Much more than bed and breakfast
The flourishing B&B segment is giving China’s hospitality industry the power of a sharing economy
from 30,231 in 2014 to 53,852 by the end of June, and are expected to surpass 55,000 by the end of the year.
Some pick their favorite B&B as a venue for significant days such as anniversaries, birthdays or even weddings, according to a CHA report, which surveyed more than 20,000 consumers across China.
Typical guests are those who travel a long distance to neighboring cities and villages frequently. They are usually married or have steady partners. They like to travel in pairs or in groups, and focus more on feelings and experiences than cost, the CHA report says.
About 57.5 percent of guests at B&Bs are women; 52.5 percent are between 25 and 39 years old; and about 52.4 percent expect the average cost of a Chinese B&B to be about 500 yuan per night, which is above the average spending at a budget hotel and equal to that of a four-star hotel in a typical second-tier city.
The trend of rising consumption among the increasingly affluent middle class is driving B&B growth in China, says Xie Yun, deputy head of the tourism and hospitality management faculty of Guangxi Normal University.
He compares China’s B&B segment to “private banquets” in the dining industry. “As residents’ purchasing power rises and consumption diversifies, it’s not surprising that B&B is getting popular.”
Yu Minliang, 23, a graduate student in Shanghai, prefers B&Bs over other types of accommodations when traveling. “B&B meals are cooked by the host. Very often, vegetables are homegrown. The hosts share their garden harvest with you.”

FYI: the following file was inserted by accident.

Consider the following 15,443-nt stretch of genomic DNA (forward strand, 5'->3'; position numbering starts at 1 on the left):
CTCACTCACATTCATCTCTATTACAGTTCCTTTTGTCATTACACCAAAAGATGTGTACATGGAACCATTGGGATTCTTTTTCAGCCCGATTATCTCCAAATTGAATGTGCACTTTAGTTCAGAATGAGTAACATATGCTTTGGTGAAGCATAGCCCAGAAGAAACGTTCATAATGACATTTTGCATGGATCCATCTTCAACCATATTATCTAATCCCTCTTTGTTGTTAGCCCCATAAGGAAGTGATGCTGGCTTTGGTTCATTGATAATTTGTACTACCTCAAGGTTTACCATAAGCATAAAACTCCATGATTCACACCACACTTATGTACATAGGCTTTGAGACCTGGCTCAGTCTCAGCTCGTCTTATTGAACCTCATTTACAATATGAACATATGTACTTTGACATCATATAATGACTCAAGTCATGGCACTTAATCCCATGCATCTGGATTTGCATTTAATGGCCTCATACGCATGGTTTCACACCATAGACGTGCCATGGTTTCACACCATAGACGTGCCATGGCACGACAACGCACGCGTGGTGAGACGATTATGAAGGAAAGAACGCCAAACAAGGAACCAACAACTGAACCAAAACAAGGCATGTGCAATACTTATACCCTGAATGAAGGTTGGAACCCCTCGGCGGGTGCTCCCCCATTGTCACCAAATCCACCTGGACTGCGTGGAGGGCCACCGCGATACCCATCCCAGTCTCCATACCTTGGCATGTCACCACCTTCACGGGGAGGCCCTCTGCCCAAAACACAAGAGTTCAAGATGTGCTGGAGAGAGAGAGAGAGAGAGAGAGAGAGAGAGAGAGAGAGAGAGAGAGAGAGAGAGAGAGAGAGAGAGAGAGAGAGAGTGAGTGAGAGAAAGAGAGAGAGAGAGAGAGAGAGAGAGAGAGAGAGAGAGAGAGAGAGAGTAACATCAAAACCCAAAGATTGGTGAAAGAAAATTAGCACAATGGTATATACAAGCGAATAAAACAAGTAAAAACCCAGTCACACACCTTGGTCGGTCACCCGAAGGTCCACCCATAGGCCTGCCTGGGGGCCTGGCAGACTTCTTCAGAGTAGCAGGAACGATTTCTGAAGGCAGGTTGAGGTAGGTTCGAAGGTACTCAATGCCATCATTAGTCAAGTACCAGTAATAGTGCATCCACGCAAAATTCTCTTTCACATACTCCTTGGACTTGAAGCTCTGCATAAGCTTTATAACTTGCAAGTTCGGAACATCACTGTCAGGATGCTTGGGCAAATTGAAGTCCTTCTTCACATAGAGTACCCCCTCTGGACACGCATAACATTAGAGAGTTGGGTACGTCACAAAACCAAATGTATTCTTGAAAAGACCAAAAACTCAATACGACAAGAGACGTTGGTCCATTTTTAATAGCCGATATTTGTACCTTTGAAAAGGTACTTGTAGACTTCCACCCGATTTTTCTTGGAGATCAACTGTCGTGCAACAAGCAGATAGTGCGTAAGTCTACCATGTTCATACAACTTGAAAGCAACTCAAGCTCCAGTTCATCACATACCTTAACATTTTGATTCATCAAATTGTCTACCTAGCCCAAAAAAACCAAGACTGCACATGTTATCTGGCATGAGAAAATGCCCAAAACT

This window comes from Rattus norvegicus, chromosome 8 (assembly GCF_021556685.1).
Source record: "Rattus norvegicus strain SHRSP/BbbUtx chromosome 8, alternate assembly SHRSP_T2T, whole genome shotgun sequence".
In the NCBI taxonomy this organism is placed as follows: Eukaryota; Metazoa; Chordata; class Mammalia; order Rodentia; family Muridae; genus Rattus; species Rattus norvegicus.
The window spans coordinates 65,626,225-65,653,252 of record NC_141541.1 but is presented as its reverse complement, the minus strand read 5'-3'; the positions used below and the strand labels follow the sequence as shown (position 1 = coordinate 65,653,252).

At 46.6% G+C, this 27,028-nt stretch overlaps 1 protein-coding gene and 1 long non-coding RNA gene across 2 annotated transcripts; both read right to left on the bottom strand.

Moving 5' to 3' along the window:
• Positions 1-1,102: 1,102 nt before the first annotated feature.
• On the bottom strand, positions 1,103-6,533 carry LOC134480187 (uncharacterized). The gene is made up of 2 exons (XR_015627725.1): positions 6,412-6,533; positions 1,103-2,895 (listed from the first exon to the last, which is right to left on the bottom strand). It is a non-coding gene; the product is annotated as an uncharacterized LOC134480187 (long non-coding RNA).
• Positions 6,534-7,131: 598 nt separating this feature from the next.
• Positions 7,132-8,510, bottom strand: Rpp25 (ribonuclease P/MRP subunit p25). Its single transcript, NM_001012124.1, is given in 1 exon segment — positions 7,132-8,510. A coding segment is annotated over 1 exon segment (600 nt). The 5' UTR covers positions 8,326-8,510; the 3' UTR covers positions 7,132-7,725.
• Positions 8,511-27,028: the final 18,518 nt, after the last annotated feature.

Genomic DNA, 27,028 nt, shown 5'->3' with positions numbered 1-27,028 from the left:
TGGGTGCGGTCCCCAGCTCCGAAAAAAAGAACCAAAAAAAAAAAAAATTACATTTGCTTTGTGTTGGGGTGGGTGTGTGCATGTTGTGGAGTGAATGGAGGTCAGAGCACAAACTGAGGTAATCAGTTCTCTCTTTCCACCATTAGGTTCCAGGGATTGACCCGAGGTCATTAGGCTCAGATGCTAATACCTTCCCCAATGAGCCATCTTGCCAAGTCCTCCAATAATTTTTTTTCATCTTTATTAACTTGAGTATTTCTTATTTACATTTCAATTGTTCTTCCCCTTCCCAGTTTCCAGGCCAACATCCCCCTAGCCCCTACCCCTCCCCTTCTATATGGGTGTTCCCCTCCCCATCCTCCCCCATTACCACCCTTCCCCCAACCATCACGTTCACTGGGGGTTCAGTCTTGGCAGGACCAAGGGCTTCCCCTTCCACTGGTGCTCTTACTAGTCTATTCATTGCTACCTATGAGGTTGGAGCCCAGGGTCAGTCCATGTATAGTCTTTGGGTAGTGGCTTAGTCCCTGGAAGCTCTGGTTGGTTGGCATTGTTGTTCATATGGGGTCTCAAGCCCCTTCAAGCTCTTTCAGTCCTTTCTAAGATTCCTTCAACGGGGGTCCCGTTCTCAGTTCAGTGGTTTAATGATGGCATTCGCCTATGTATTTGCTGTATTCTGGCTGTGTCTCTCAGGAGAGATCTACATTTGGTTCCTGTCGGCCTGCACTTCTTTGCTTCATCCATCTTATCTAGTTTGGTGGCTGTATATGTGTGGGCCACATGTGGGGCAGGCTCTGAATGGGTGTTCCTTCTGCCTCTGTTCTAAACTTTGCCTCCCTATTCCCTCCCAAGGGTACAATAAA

Yu says sharing marks almost every aspect of a B&B stay. Unlike hotels, B&B enables guests to be social.
“At a B&B, you eat grapes from the vines in the backyard garden. Hosts and guests chat over a meal, and play with the pets like cats together. If you are not driving, fellow guests can give you a ride to nearby scenic spots,” says Yu.
In many ways, B&Bs in China offer much more than just bed and breakfast.
The B&B concept emerged in Europe centuries ago, and came to be known as places for travelers for paid overnight stay at a stranger’s spare room, with breakfast thrown in for good measure.
In China, however, B&B is about entertainment, leisure, experiences, new friendships and even social networking.
Chen Zhuo, head of Jinshe Hospitality Management, summed up the trend that most guests care more about what happens between bedtime and departure after breakfast. And in China, much happens during that time, so B&Bs are thriving.